Let us consider a situation where two strong resonant control laser fields and are spatially dependent. This is the case if the control beams propagate perpendicular to the probe beams, the latter beams propagating along the axis. In that case and represent the transverse profiles of the control beams. Application of such control fields prepare the system in the spatially dependent dark state immune to the spontaneously decay

(16)

with

(17)

where is the position-dependent mixing angle which differs from the constant mixing angle used in previous section. Again the interaction of probe fields with the medium is considered to be sufficiently weak, so it does not affect significantly the evolution of the density matrix, which is determined mostly by the coupling fields entering the density matrix equations. This means that one can use the results from a strongly driven system for the lower atomic states when the probe fields only act as a weak perturbation that does not change the density matrix elements

(18)

The approximate solutions to the density matrix equations read

(19)

and the propagation equations become

(20)

with

(21)

There is no general analytical solution of the propagation equation (20) as the coefficients of the propagation matrix Eq. (21) are spatially dependent. Equation (20) is similar to a time-dependent Schrodinger equation with the time-dependence replaced with spatial dependence (). In this case, the propagation matrix featured in Eq. (21) resembles a time-dependent Hamiltonian. When the Hamiltonian is time-dependent, general solutions are available if the dynamics satisfies adiabaticity (Bergmann et al., 1998; Paspalakis and Kis, 2002b). Therefore, we follow a standard adiabatic approximation method to study the evolution of the system. Yet the adiabatic evolution here refers to the spatial evolution. The eigenstates of the propagation matrix in Eq. (21) can be written as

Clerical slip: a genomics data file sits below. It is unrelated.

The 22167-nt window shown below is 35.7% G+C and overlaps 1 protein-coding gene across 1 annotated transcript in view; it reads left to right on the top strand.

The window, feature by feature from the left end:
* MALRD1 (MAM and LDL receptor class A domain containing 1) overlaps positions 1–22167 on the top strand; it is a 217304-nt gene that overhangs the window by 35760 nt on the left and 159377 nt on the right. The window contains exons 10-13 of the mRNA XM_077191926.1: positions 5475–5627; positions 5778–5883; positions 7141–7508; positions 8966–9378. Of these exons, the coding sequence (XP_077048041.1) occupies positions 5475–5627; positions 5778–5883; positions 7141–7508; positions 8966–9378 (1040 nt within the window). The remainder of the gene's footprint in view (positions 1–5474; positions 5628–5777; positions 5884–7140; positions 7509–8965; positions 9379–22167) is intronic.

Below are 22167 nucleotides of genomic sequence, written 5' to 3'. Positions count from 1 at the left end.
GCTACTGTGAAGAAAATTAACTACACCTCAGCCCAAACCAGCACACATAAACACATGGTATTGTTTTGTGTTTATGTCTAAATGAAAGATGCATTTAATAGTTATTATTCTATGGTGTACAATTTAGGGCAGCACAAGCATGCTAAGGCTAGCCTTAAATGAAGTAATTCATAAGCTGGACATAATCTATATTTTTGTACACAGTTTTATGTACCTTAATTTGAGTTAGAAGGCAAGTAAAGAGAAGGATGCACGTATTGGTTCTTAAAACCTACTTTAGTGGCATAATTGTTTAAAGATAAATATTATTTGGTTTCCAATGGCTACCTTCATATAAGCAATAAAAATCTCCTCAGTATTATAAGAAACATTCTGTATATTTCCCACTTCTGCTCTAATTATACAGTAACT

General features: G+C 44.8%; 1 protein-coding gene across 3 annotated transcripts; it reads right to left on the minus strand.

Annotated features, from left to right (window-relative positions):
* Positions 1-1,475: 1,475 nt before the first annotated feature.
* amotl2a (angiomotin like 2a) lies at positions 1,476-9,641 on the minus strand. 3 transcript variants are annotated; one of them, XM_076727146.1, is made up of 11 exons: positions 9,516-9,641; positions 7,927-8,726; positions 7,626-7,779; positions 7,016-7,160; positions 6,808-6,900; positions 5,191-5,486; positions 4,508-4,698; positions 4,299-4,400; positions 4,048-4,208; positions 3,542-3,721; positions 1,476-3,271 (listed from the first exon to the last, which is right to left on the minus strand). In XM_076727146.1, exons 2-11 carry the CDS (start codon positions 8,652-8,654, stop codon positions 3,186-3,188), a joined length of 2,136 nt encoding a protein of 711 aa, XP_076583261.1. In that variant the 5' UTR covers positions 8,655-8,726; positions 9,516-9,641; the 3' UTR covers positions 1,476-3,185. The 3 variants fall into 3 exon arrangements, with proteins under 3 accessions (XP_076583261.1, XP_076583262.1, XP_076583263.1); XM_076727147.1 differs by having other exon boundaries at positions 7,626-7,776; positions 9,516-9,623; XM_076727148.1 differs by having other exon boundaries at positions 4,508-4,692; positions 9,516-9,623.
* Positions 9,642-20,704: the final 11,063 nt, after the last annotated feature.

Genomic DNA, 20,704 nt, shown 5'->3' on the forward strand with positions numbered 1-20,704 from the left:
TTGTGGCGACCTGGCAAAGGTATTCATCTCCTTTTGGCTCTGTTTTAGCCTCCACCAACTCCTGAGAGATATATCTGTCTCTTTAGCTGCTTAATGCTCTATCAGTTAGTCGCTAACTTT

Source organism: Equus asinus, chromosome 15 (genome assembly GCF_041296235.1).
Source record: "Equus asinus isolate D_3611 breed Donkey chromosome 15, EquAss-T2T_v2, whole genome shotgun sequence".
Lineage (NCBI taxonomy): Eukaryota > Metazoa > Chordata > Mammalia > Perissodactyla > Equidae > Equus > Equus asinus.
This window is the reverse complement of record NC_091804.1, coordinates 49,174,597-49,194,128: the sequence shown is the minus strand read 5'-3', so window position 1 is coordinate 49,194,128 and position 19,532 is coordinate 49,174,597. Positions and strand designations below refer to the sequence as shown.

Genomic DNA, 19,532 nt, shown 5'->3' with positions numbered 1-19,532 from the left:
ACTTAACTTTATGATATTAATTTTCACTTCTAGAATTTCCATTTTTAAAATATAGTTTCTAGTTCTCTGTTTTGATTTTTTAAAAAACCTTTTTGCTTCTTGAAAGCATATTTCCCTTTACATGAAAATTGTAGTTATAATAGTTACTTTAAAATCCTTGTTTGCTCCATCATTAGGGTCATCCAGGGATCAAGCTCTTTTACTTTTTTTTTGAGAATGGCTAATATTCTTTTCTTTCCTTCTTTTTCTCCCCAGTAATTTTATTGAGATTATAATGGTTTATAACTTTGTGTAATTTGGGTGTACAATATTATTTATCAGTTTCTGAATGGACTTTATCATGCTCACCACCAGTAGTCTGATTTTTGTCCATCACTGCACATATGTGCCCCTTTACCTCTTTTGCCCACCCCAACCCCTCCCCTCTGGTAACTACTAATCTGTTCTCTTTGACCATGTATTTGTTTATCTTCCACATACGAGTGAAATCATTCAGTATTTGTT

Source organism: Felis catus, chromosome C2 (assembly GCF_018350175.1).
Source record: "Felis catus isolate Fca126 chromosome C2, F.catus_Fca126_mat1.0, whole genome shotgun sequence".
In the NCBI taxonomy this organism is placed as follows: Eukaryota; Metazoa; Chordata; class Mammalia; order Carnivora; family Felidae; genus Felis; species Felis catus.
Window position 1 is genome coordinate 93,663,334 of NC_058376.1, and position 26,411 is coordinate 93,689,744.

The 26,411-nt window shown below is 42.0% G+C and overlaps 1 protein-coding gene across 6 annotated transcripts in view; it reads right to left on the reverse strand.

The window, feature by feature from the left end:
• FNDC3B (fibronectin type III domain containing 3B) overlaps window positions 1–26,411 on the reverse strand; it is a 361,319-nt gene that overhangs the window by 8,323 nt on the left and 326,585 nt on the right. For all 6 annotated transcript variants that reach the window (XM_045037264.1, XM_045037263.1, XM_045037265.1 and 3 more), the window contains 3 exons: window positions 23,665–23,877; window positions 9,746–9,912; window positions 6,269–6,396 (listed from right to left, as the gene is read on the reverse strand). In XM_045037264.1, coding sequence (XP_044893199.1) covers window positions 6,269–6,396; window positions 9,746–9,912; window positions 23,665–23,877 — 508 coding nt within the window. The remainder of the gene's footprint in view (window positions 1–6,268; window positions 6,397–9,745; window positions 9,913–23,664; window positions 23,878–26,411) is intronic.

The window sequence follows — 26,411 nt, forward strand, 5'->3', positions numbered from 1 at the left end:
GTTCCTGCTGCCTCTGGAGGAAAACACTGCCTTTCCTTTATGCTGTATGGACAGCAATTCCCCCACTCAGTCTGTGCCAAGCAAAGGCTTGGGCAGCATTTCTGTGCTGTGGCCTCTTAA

(22)
(23)

where the two eigenstates and are orthogonal. It is straightforward to verify that the corresponding eigenenergies of the propagation matrix (21) are

(24)
(25)

Let us form a unitary matrix as

(26)

The matrix then transforms Eq. (20) to the adiabatic basis given by Eqs. (22)-(25)

(27)

where

(28)

with the transformed propagation matrix given by

(29)

In the matrix form it reads

(30)

As can be seen, the eigenvalue appears in the diagonal of which generally describes attenuation. However, for sufficiently long propagation distances, the field component along the eigenstate vanishes. The adiabaticity limit constrains that the off-diagonal elements of are negligible compared to the difference of the diagonal ones

(31)

When the adiabaticity condition (31) is fulfilled, the solution of the propagation equation (20) reads

(32)

where

(33)

For a long propagation distance , the exponential term vanishes. In this limit the solutions to the Eq. (32) read

(34)

where we have assumed that at the entry of the medium is a vortex () and . As one can see from Eq. (34), in this case the same vorticity of the first vortex beam is transferred to the second generated field .

Let us consider a situation where at the beginning of the medium the first control field is present () while the second control field is zero (), giving

(35)

Moreover, we assume that the first control field is zero at the end of the medium while we have , resulting

(36)

In that case the efficiency of vortex conversion between different frequencies is obtained to be the unity using Eqs. (34)-(36):

(37)

This is illustrated in Fig. 3 showing the dependence of the intensities and given by Eq. (34) on the dimensionless distance for the resonance case and for the optical depth .

The amplitudes of the spatially dependent control fields satisfying Eqs. (35)-(36) can be chosen as

(38)

where (see Fig. 3(a)). Figure 3(b) illustrates that although initially at the beginning of the atomic medium the first probe field exists, going deeper through the medium it disappears while the second probe field is generated.